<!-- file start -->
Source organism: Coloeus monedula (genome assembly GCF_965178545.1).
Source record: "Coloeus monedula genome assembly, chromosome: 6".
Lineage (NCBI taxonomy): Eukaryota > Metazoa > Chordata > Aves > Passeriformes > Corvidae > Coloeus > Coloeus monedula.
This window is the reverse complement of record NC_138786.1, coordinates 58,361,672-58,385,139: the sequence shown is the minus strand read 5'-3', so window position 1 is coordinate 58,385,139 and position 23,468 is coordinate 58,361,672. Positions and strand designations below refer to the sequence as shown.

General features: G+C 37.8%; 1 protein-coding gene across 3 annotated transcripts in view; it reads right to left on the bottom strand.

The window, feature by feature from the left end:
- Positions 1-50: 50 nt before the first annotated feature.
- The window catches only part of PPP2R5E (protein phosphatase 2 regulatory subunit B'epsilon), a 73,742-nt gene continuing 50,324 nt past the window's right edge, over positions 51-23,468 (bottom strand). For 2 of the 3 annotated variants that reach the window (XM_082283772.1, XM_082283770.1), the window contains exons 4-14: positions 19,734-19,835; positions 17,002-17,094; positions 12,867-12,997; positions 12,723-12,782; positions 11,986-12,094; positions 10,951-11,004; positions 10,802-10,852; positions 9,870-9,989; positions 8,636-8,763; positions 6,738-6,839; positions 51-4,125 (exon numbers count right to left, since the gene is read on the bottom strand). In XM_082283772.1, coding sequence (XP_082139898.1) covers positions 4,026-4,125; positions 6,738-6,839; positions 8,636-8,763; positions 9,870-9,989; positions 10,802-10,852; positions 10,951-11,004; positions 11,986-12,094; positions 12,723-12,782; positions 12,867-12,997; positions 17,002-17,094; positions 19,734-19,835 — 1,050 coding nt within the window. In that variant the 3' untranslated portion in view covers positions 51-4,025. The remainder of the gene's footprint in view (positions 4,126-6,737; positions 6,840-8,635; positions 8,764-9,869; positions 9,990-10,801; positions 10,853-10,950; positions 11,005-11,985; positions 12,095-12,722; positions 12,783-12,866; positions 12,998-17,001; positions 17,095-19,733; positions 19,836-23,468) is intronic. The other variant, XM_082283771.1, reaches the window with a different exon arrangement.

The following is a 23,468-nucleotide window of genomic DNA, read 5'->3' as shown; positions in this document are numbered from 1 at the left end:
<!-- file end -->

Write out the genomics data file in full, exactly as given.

Source organism: Coloeus monedula (genome assembly GCF_965178545.1).
Source record: "Coloeus monedula genome assembly, chromosome: 6".
Lineage (NCBI taxonomy): Eukaryota > Metazoa > Chordata > Aves > Passeriformes > Corvidae > Coloeus > Coloeus monedula.
This window is the reverse complement of record NC_138786.1, coordinates 58,361,672-58,385,139: the sequence shown is the minus strand read 5'-3', so window position 1 is coordinate 58,385,139 and position 23,468 is coordinate 58,361,672. Positions and strand designations below refer to the sequence as shown.

General features: G+C 37.8%; 1 protein-coding gene across 3 annotated transcripts in view; it reads right to left on the bottom strand.

The window, feature by feature from the left end:
- Positions 1-50: 50 nt before the first annotated feature.
- The window catches only part of PPP2R5E (protein phosphatase 2 regulatory subunit B'epsilon), a 73,742-nt gene continuing 50,324 nt past the window's right edge, over positions 51-23,468 (bottom strand). For 2 of the 3 annotated variants that reach the window (XM_082283772.1, XM_082283770.1), the window contains exons 4-14: positions 19,734-19,835; positions 17,002-17,094; positions 12,867-12,997; positions 12,723-12,782; positions 11,986-12,094; positions 10,951-11,004; positions 10,802-10,852; positions 9,870-9,989; positions 8,636-8,763; positions 6,738-6,839; positions 51-4,125 (exon numbers count right to left, since the gene is read on the bottom strand). In XM_082283772.1, coding sequence (XP_082139898.1) covers positions 4,026-4,125; positions 6,738-6,839; positions 8,636-8,763; positions 9,870-9,989; positions 10,802-10,852; positions 10,951-11,004; positions 11,986-12,094; positions 12,723-12,782; positions 12,867-12,997; positions 17,002-17,094; positions 19,734-19,835 — 1,050 coding nt within the window. In that variant the 3' untranslated portion in view covers positions 51-4,025. The remainder of the gene's footprint in view (positions 4,126-6,737; positions 6,840-8,635; positions 8,764-9,869; positions 9,990-10,801; positions 10,853-10,950; positions 11,005-11,985; positions 12,095-12,722; positions 12,783-12,866; positions 12,998-17,001; positions 17,095-19,733; positions 19,836-23,468) is intronic. The other variant, XM_082283771.1, reaches the window with a different exon arrangement.

The following is a 23,468-nucleotide window of genomic DNA, read 5'->3' as shown; positions in this document are numbered from 1 at the left end: